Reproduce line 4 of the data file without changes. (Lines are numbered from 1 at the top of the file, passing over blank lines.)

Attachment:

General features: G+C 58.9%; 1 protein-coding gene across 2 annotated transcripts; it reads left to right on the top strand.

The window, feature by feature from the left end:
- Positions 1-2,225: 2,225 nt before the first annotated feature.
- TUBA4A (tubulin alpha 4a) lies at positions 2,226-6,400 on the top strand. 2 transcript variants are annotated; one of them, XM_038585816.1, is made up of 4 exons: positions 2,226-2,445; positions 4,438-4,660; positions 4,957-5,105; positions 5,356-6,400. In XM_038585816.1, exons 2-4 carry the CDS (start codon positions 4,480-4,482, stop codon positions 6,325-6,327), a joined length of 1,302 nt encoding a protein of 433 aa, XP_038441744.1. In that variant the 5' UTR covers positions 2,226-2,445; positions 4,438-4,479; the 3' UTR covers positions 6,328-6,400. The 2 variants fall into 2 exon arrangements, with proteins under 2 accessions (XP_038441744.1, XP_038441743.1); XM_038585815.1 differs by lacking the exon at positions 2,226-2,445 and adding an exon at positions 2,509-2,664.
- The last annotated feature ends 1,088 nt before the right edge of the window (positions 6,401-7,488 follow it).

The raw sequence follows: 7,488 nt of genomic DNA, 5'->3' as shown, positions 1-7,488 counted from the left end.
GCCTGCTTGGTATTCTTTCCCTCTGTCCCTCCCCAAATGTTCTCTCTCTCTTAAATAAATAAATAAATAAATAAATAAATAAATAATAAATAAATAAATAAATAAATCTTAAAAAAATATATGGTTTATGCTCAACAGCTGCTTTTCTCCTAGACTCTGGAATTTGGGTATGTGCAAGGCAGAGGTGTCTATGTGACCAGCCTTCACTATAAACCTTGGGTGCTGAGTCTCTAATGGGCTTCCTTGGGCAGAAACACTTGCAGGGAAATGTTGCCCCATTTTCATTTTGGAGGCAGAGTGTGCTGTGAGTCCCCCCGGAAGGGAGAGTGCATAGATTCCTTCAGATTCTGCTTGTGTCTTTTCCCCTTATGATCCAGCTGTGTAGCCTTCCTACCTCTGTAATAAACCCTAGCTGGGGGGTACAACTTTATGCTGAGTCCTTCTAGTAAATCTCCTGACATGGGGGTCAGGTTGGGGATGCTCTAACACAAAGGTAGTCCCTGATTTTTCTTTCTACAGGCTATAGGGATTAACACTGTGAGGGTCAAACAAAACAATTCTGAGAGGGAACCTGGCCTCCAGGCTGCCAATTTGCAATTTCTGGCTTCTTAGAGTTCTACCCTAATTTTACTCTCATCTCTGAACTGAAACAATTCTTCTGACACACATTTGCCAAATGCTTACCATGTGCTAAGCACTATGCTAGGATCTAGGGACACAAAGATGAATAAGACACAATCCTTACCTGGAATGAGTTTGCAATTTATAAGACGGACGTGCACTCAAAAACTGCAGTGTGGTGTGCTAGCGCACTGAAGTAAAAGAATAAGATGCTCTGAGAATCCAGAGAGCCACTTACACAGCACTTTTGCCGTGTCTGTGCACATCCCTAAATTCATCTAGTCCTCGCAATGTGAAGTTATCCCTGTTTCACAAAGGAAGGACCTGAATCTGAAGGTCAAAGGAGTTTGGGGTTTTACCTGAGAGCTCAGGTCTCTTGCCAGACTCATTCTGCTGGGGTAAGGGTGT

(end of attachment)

- TUBA4A (tubulin alpha 4a) lies at positions 2,226-6,400 on the top strand. 2 transcript variants are annotated; one of them, XM_038585816.1, is made up of 4 exons: positions 2,226-2,445; positions 4,438-4,660; positions 4,957-5,105; positions 5,356-6,400. In XM_038585816.1, exons 2-4 carry the CDS (start codon positions 4,480-4,482, stop codon positions 6,325-6,327), a joined length of 1,302 nt encoding a protein of 433 aa, XP_038441744.1. In that variant the 5' UTR covers positions 2,226-2,445; positions 4,438-4,479; the 3' UTR covers positions 6,328-6,400. The 2 variants fall into 2 exon arrangements, with proteins under 2 accessions (XP_038441744.1, XP_038441743.1); XM_038585815.1 differs by lacking the exon at positions 2,226-2,445 and adding an exon at positions 2,509-2,664.